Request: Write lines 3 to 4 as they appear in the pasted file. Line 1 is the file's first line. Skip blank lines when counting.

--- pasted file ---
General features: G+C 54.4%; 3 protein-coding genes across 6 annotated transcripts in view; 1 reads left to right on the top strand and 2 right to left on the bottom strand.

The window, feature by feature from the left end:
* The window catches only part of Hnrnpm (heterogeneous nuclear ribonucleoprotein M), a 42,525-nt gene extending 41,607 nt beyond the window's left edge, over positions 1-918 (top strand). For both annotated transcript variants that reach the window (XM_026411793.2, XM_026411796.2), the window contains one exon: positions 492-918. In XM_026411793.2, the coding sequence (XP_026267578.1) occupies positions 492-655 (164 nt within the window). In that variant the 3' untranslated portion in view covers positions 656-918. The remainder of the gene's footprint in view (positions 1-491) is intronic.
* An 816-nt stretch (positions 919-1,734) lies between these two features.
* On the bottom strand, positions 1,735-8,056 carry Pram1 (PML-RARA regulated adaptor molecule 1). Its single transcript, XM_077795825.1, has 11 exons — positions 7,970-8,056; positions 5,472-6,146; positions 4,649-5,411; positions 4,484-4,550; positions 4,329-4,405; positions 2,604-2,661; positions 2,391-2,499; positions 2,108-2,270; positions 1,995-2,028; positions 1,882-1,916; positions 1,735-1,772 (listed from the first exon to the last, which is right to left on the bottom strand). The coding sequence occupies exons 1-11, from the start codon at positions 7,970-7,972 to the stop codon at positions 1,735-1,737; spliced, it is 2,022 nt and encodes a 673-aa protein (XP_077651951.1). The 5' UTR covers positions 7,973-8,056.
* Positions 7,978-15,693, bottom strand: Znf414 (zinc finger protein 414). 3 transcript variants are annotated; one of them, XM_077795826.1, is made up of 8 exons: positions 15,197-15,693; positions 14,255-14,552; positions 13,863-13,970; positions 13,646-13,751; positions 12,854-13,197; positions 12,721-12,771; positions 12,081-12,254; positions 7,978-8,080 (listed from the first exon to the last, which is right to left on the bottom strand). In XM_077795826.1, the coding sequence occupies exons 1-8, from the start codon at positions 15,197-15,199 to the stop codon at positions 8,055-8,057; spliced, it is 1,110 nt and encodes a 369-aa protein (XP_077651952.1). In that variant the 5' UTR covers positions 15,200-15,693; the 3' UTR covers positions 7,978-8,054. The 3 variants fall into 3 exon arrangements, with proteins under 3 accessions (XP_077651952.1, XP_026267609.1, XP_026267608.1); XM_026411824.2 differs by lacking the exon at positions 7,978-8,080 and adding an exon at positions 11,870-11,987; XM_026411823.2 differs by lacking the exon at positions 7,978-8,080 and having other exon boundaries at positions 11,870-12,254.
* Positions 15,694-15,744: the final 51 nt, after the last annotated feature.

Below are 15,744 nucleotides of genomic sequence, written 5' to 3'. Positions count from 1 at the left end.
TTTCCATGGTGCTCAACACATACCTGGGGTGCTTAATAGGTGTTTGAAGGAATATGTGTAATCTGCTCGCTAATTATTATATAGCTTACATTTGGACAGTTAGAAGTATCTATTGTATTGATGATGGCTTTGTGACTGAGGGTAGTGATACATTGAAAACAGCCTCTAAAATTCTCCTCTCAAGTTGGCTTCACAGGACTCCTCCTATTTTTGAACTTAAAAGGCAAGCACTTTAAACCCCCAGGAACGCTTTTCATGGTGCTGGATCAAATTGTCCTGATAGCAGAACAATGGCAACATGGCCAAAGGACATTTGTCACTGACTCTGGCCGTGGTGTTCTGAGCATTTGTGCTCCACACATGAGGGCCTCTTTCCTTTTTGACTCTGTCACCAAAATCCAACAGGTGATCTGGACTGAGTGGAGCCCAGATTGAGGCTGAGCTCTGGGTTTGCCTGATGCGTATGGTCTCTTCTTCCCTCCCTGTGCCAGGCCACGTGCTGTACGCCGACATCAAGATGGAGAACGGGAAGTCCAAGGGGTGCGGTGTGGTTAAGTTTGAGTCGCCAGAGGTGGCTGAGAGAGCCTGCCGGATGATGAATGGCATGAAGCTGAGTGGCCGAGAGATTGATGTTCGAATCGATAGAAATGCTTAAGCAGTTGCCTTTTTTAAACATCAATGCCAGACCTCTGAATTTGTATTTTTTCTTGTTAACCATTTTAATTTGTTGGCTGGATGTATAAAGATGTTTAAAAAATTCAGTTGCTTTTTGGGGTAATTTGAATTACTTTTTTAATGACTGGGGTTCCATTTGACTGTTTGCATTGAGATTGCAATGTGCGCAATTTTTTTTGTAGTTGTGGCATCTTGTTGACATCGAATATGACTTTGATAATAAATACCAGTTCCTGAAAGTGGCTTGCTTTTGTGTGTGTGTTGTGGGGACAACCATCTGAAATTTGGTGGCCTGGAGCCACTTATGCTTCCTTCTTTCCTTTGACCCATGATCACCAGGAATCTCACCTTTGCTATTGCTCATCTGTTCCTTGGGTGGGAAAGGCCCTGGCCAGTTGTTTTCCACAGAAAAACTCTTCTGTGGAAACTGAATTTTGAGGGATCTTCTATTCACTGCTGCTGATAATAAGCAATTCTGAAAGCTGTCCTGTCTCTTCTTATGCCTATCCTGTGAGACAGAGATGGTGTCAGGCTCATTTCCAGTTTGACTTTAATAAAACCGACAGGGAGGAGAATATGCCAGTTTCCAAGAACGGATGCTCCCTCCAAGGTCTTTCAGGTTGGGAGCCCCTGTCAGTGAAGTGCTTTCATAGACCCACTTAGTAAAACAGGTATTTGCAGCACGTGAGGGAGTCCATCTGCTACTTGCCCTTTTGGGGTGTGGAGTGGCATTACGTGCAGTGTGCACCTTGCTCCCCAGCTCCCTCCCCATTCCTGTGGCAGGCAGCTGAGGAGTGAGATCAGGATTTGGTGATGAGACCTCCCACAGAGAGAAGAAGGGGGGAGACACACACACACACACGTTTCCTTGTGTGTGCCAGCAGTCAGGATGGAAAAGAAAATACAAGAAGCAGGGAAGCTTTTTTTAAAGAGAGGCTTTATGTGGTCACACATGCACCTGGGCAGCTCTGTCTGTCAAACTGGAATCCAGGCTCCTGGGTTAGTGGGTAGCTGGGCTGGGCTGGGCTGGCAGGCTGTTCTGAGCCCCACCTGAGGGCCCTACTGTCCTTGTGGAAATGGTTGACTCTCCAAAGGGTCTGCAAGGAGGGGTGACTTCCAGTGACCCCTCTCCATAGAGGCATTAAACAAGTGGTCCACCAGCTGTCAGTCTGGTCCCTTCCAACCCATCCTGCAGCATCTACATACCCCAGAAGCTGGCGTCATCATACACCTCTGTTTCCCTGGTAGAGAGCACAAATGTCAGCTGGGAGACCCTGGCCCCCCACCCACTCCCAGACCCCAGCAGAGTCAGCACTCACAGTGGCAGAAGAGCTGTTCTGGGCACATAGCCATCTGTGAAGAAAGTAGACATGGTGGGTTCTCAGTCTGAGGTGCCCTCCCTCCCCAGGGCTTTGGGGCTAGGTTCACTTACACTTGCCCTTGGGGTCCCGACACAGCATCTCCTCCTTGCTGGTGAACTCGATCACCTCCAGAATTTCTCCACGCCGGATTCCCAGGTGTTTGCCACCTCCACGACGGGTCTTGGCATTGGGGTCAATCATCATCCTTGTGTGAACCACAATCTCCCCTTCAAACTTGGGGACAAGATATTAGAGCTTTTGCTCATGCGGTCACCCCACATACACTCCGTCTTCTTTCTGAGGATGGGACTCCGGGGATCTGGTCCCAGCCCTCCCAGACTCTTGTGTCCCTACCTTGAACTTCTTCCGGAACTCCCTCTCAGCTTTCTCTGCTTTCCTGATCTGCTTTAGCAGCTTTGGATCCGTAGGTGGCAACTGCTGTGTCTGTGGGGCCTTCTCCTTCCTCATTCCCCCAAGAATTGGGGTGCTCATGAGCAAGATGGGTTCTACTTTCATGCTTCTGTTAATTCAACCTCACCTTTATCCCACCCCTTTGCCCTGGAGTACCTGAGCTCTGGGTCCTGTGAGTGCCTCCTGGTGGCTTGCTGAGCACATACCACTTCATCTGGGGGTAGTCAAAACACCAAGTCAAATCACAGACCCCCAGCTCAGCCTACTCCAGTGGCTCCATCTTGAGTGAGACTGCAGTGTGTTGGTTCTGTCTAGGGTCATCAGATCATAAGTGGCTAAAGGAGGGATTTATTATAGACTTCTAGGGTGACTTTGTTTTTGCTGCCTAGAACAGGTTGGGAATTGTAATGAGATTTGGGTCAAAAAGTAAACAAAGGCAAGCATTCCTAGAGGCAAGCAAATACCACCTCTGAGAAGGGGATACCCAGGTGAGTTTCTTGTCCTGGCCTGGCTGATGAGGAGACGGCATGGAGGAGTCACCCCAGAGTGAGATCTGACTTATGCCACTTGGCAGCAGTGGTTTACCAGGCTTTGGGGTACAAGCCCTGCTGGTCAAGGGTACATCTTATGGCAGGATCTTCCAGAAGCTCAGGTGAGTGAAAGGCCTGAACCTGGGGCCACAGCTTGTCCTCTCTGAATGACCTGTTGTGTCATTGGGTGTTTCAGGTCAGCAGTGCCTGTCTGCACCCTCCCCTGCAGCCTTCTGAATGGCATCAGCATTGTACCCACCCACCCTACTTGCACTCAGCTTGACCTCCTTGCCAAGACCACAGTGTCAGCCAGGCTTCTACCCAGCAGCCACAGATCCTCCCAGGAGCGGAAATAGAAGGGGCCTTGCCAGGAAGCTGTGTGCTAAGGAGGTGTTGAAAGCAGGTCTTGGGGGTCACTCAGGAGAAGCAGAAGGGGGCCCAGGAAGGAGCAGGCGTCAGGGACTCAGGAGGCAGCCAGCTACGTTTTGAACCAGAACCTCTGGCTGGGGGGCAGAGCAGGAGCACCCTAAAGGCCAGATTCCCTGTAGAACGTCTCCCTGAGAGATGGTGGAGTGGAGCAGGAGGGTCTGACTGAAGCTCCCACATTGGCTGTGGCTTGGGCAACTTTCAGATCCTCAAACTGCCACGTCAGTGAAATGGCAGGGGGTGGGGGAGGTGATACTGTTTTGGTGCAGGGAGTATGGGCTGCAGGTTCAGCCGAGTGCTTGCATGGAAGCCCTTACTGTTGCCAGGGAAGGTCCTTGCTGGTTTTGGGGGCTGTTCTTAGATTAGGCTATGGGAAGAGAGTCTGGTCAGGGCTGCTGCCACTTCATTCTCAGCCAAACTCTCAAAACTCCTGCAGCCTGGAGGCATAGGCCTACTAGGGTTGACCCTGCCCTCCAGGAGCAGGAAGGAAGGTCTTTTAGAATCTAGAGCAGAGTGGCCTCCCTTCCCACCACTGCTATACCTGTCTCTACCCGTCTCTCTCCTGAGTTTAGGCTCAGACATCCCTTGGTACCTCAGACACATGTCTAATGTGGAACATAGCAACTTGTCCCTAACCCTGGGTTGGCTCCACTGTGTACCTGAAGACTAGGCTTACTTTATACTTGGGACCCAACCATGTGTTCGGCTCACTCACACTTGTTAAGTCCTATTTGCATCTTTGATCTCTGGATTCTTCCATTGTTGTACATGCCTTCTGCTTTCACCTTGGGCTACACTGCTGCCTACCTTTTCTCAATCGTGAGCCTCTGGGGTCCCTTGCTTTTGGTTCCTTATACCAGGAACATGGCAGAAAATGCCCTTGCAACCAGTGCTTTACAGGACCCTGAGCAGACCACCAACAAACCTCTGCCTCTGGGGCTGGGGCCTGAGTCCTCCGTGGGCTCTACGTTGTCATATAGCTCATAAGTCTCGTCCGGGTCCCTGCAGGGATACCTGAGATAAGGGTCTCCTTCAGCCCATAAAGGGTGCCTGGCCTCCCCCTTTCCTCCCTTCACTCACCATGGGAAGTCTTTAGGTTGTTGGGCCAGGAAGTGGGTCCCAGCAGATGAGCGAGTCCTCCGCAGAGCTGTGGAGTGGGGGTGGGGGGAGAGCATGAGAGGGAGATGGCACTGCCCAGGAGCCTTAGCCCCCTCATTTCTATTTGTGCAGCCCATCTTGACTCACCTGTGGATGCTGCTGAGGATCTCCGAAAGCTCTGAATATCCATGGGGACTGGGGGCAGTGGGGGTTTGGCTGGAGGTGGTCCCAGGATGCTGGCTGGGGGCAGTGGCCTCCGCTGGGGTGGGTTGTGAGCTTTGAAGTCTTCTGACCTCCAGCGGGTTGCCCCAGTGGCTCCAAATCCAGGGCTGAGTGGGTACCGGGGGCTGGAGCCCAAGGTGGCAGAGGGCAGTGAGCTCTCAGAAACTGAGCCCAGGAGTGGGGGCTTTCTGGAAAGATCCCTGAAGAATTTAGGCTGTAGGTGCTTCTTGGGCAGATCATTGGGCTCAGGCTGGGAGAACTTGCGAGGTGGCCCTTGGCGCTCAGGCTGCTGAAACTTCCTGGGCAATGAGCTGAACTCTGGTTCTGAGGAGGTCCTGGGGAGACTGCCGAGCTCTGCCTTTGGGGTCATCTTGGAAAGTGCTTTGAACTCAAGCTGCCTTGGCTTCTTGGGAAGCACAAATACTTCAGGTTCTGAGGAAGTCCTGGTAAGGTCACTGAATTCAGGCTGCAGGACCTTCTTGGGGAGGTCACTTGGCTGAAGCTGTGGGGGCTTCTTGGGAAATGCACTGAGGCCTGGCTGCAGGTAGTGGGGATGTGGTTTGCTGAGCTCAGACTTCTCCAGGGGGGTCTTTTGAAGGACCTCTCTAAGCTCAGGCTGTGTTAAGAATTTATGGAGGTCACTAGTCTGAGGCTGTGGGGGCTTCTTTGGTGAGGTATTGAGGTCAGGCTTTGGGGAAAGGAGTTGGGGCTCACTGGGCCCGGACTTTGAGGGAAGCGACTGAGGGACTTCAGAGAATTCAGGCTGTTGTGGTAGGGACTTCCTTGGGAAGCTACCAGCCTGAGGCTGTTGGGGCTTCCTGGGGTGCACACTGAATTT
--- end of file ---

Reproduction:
* The window catches only part of Hnrnpm (heterogeneous nuclear ribonucleoprotein M), a 42,525-nt gene extending 41,607 nt beyond the window's left edge, over positions 1-918 (top strand). For both annotated transcript variants that reach the window (XM_026411793.2, XM_026411796.2), the window contains one exon: positions 492-918. In XM_026411793.2, the coding sequence (XP_026267578.1) occupies positions 492-655 (164 nt within the window). In that variant the 3' untranslated portion in view covers positions 656-918. The remainder of the gene's footprint in view (positions 1-491) is intronic.
* An 816-nt stretch (positions 919-1,734) lies between these two features.